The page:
By Qudsia Raja
Advocacy & Policy Manager of Health and Safety, YWCA USA
Violence against women impacts the lives of countless women and their families across the United States. Women and girls of all ages, income levels, racial and ethnic communities, sexual orientations and religious affiliations experience violence in the form of sexual assault, domestic violence, dating violence, trafficking and stalking.
500 women on average are sexually assaulted every day. Women ages 20-24 are at the highest risk for experiencing rape and sexual assault, followed by young women between the ages of 16-19. Young women on college campuses are particularly vulnerable: one in five experience some form of sexual assault at some point of their college career. Of these, 40% of survivors have reported fear of reprisal by their attackers. And, while 8 in 10 know their attacker, only 13% actually report their assault .
These are not numbers to be taken lightly.
The reasons for the prevalence of sexual assault on college campuses are many: policies to address sexual assault vary from campus to campus, perpetrators are often not held accountable, and victims do not have adequate counseling and emergency services resources available to them.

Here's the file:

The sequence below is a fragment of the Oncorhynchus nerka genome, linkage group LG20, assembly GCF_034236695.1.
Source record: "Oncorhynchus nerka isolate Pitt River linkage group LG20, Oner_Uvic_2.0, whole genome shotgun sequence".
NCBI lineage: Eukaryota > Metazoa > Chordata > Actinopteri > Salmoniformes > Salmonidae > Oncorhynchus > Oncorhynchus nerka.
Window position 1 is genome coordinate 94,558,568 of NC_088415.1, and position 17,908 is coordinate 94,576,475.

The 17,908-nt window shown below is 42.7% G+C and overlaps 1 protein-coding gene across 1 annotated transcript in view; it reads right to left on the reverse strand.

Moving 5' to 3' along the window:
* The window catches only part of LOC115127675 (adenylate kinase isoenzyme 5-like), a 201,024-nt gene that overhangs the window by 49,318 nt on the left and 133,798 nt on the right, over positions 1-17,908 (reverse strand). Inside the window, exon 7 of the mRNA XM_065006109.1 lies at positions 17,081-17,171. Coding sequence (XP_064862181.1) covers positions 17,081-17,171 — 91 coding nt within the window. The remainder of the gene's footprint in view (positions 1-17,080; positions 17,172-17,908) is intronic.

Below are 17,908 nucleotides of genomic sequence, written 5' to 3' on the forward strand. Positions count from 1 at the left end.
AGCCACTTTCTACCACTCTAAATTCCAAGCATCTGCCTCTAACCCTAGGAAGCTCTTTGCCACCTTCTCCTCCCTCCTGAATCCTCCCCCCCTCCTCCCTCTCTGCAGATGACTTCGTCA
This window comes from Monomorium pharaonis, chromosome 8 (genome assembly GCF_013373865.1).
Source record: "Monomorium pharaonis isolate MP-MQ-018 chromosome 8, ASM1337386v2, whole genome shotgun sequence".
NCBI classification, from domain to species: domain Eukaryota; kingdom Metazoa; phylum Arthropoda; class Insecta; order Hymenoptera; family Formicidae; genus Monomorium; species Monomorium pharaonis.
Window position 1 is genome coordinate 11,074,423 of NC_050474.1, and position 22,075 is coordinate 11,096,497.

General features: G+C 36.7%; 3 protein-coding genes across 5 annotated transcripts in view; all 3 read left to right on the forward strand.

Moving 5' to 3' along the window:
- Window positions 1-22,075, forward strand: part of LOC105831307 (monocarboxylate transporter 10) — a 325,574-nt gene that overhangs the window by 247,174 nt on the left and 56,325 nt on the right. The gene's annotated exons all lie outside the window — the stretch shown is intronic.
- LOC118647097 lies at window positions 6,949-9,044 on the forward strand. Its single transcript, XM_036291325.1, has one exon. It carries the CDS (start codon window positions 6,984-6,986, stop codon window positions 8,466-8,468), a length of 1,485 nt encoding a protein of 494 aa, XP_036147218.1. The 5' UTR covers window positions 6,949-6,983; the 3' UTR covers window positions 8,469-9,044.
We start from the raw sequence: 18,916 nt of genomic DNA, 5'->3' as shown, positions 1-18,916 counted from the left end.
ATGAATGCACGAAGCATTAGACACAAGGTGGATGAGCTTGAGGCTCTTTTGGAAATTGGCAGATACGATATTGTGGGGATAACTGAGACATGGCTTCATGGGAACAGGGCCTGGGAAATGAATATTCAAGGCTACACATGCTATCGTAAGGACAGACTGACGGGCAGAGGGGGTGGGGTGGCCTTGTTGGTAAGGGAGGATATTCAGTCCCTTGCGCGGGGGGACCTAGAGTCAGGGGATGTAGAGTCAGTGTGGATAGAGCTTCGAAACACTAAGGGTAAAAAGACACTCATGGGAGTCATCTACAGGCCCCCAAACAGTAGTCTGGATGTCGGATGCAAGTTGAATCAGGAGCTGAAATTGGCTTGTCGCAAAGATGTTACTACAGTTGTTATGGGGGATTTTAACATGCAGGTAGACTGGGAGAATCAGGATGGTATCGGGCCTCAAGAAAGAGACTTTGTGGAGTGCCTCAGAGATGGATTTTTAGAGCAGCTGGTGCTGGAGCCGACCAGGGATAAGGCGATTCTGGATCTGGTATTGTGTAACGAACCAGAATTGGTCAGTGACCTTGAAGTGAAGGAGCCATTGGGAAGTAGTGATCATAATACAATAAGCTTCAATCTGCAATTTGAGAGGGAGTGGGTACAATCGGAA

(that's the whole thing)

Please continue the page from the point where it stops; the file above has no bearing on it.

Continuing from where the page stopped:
In response to the overwhelming need for an overhaul of the policies that address campus sexual assault, the White House has launched a series of campaigns this year in hopes of decreasing incident rates and creating safe spaces for students. NotAlone.gov compiles local resources and data for survivors, as well as tools to help victims of sexual assault file complaints. Moving a step further, It’s On Us was most recently launched as a way to engage men as active bystanders.
As one of the leading providers of programs serving victims of violence, the YWCA supports public policies that protect victims, hold perpetrators accountable, and work to eradicate violence against women in every form. YWCAs across the country #workagainstviolence every day through critical intervention and prevention programming in local communities, ranging from community education, empowerment programs for women and girls, and programs aimed at engaging men and boys in the conversation around preventing and ending violence against women and girls. In fact, nine local YWCAs were featured in a White House report, 1 is 2 Many, that highlights best-practice programs created as a result of VAWA funded grants. While the implementation of the Violence Against Women Act (VAWA) nearly 20 years ago has helped streamline the criminal justice response to crimes like sexual assault, lasting and permanent change cannot happen until we are able to dismantle rape culture and change attitudes around the prevalence of violence targeting women and girls.
How will you #WorkAgainstViolence and take a stand against sexual assault? Share your thoughts in the comments below!
To find a YWCA program in your local community, click here.
For resources on violence against women, click here.
This post is part of the YWCA Week Without Violence™ 2014 Blog Carnival. We invite you to join the dialogue! Post your comment below, share your story and follow the conversation on Twitter with the hashtag #workagainstviolence.